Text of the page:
How to Handle Conflict Effectively

Conflict is a natural part of life and can occur at work, in relationships and even within the family. It can be uncomfortable and damaging to the workplace, but if handled effectively it can also provide a great opportunity for learning and growth.

Conflict arises when a person or group’s basic needs are not met, and these needs can vary from person to person. The most common cause of conflict in the workplace is a misunderstanding, which can be caused by a number of factors including a lack of effective communication, a personality clash or a misinterpretation of a message.

In the workplace, there are many sources of conflicting perceptions, including memos, performance reviews, company rumors, hallway comments and client feedback. These can often be interpreted differently by the people involved, and what was meant may get lost in translation. A lack of clear communication can also cause resentment and tension between employees, especially when one employee has more resources than another.

A common cause of conflict in a relationship is one person’s selfishness and inconsiderate behavior. These can include being late for a date, forgetting an anniversary or birthday, borrowing something without returning it and continually breaking plans for frivolous reasons.

The conflicting perceptions that result from this type of behavior can cause a great deal of pain and strain. People can begin to resent each other and the conflict can grow into bitterness.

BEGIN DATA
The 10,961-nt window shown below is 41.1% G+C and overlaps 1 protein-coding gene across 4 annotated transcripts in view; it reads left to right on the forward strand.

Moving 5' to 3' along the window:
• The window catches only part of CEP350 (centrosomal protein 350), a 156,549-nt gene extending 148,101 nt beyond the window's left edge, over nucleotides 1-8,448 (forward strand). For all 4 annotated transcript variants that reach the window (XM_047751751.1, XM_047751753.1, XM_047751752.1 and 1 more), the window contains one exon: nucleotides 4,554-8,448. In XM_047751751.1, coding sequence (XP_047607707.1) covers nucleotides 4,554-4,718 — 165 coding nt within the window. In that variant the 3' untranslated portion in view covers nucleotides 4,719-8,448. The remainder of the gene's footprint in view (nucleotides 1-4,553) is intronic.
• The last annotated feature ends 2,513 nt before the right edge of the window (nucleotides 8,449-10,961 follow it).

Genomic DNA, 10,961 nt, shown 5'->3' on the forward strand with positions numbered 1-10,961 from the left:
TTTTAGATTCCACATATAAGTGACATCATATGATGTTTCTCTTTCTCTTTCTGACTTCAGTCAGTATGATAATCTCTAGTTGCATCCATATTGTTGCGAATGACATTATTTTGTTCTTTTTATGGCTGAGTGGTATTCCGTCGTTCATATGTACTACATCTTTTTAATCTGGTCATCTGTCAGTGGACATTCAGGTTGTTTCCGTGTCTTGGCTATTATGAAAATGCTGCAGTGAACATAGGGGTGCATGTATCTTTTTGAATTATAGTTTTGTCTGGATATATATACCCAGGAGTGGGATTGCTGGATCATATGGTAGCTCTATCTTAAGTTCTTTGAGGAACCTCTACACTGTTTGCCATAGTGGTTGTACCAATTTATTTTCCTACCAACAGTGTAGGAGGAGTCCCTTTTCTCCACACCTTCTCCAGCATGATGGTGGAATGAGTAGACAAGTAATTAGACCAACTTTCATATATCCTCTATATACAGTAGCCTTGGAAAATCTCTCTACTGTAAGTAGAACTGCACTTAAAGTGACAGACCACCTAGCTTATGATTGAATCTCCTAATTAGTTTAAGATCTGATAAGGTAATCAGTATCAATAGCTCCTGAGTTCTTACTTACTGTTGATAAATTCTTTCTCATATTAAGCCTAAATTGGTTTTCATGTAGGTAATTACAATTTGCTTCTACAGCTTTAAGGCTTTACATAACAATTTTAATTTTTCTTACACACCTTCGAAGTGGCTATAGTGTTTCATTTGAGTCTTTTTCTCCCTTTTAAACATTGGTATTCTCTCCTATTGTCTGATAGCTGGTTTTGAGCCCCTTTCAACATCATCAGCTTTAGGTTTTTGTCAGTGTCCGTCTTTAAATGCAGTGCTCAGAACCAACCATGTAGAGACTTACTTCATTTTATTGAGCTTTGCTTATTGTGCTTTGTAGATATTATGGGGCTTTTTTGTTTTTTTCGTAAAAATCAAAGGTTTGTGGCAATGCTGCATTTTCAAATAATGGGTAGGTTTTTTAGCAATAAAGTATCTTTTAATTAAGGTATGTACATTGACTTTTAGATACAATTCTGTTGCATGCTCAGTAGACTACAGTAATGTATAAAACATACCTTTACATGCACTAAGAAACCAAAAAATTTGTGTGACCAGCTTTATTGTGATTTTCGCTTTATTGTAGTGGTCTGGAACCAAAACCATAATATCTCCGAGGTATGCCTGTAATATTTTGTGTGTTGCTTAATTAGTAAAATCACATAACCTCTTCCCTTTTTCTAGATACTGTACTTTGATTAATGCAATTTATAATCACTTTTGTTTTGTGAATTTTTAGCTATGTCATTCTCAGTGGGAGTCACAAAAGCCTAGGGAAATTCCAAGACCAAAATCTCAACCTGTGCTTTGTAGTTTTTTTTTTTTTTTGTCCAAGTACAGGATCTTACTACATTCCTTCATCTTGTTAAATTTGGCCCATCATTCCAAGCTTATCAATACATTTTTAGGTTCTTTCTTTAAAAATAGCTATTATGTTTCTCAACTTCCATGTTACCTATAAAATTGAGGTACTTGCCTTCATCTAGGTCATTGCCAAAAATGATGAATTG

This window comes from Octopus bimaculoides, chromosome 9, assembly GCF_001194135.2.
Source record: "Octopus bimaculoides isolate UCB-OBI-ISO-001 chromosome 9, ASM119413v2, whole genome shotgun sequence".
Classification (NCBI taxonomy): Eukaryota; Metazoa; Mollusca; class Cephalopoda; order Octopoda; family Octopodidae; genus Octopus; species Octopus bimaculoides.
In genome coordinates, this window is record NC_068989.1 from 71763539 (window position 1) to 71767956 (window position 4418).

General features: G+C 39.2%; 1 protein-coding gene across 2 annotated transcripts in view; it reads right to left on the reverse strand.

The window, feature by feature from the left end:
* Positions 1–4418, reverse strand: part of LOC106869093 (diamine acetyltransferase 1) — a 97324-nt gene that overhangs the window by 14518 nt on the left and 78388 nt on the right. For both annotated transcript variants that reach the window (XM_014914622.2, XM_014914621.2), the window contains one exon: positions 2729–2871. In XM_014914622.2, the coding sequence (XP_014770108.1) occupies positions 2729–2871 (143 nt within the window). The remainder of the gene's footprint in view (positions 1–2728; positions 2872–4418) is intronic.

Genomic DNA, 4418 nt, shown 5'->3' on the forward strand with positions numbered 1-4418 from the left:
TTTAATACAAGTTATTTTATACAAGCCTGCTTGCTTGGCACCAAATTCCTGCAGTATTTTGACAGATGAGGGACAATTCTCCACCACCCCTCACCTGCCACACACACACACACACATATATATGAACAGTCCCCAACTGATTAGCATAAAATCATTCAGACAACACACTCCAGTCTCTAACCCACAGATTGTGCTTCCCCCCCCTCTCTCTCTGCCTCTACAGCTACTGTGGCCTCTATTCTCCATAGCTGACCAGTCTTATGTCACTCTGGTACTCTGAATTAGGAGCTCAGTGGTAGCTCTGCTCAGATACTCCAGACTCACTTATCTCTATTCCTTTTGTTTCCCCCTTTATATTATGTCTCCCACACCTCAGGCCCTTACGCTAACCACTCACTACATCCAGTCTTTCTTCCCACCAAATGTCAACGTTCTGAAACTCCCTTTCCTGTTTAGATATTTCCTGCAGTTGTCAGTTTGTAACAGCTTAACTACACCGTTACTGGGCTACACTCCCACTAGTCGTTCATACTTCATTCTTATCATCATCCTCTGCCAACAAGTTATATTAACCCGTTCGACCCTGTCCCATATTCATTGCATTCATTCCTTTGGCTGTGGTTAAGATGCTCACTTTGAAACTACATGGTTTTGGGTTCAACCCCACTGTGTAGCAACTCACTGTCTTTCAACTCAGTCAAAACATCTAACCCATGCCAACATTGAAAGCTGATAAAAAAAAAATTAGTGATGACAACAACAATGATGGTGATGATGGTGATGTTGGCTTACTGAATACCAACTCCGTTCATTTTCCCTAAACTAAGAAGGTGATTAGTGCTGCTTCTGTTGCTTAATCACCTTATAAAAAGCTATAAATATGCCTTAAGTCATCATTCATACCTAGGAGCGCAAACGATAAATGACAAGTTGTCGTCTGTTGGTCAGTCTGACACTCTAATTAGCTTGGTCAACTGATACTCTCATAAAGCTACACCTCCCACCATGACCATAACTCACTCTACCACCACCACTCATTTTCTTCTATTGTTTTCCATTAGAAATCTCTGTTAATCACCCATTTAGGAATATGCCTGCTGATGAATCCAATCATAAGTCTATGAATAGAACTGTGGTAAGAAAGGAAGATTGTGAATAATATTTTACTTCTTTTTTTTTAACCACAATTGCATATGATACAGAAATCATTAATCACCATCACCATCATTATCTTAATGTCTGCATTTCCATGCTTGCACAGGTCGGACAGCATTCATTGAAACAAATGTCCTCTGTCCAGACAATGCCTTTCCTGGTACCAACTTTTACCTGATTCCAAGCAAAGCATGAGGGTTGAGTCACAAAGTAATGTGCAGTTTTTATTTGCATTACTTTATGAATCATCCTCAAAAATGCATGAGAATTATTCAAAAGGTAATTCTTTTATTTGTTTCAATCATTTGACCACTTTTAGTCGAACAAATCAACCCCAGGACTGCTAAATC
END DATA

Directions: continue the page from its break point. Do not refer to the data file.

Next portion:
Occasionally, conflicts don’t reach the felt stage and remain latent. However, it is important to address any feelings of tension immediately, because left unaddressed, they can escalate quickly. Often, this is the result of the conflicting perceptions being reinforced by other situations.

Conflicts can also escalate to the felt stage when a person is betrayed by someone else. This can be a major blow to the ego and is very difficult for individuals to handle. Conflict in this category usually requires some form of mediation and the individuals involved must be willing to talk about it.

As the conflict reaches the felt stage, it can be more intense and obvious to everyone involved. People may start to avoid working together, which can hamper productivity and create a hostile environment. The feelings of frustration can also manifest in gossip that spreads like wildfire. Excessive gossip is a sign of conflict and should be addressed immediately.

If conflict isn’t addressed, it can become more serious and even lead to legal action. This can be caused by the escalation of emotions and the unwillingness to compromise. People can even become physically aggressive. This can have a devastating effect on the workplace and can be very difficult to resolve. It is important to separate the person from the problem and recognize that both parties have a role in the conflict. This can be challenging, but it is a much healthier option than deciding that you cannot work with the person anymore. It is also a lot more likely to result in a resolution when all involved are willing to work together.